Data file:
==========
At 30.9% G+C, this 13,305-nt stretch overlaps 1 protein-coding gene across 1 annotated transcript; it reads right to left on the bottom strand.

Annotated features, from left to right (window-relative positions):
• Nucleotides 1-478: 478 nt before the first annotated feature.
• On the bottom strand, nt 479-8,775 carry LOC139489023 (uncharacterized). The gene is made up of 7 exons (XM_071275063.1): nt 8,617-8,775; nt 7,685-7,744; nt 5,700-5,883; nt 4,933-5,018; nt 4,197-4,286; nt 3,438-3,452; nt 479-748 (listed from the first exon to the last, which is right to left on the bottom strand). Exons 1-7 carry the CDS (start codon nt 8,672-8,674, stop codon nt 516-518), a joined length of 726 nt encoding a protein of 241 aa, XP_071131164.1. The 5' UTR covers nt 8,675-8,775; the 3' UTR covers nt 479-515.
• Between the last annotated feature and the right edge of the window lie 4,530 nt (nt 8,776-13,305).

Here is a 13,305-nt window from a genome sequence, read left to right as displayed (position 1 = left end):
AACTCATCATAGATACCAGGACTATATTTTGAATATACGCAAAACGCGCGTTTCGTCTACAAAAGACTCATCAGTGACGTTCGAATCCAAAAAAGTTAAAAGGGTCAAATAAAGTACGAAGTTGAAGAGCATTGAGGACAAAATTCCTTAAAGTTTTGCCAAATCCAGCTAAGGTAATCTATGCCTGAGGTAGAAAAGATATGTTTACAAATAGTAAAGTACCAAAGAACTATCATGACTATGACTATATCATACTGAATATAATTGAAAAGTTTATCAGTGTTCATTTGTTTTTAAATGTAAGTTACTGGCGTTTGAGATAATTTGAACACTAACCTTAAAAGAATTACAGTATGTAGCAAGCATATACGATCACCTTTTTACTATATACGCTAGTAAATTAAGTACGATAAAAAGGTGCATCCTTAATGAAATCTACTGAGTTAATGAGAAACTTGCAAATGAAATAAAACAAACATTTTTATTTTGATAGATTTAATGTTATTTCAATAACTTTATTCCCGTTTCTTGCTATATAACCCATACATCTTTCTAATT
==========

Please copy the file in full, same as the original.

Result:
At 30.9% G+C, this 13,305-nt stretch overlaps 1 protein-coding gene across 1 annotated transcript; it reads right to left on the bottom strand.

Annotated features, from left to right (window-relative positions):
• Nucleotides 1-478: 478 nt before the first annotated feature.
• On the bottom strand, nt 479-8,775 carry LOC139489023 (uncharacterized). The gene is made up of 7 exons (XM_071275063.1): nt 8,617-8,775; nt 7,685-7,744; nt 5,700-5,883; nt 4,933-5,018; nt 4,197-4,286; nt 3,438-3,452; nt 479-748 (listed from the first exon to the last, which is right to left on the bottom strand). Exons 1-7 carry the CDS (start codon nt 8,672-8,674, stop codon nt 516-518), a joined length of 726 nt encoding a protein of 241 aa, XP_071131164.1. The 5' UTR covers nt 8,675-8,775; the 3' UTR covers nt 479-515.
• Between the last annotated feature and the right edge of the window lie 4,530 nt (nt 8,776-13,305).

Here is a 13,305-nt window from a genome sequence, read left to right as displayed (position 1 = left end):
AACTCATCATAGATACCAGGACTATATTTTGAATATACGCAAAACGCGCGTTTCGTCTACAAAAGACTCATCAGTGACGTTCGAATCCAAAAAAGTTAAAAGGGTCAAATAAAGTACGAAGTTGAAGAGCATTGAGGACAAAATTCCTTAAAGTTTTGCCAAATCCAGCTAAGGTAATCTATGCCTGAGGTAGAAAAGATATGTTTACAAATAGTAAAGTACCAAAGAACTATCATGACTATGACTATATCATACTGAATATAATTGAAAAGTTTATCAGTGTTCATTTGTTTTTAAATGTAAGTTACTGGCGTTTGAGATAATTTGAACACTAACCTTAAAAGAATTACAGTATGTAGCAAGCATATACGATCACCTTTTTACTATATACGCTAGTAAATTAAGTACGATAAAAAGGTGCATCCTTAATGAAATCTACTGAGTTAATGAGAAACTTGCAAATGAAATAAAACAAACATTTTTATTTTGATAGATTTAATGTTATTTCAATAACTTTATTCCCGTTTCTTGCTATATAACCCATACATCTTTCTAATT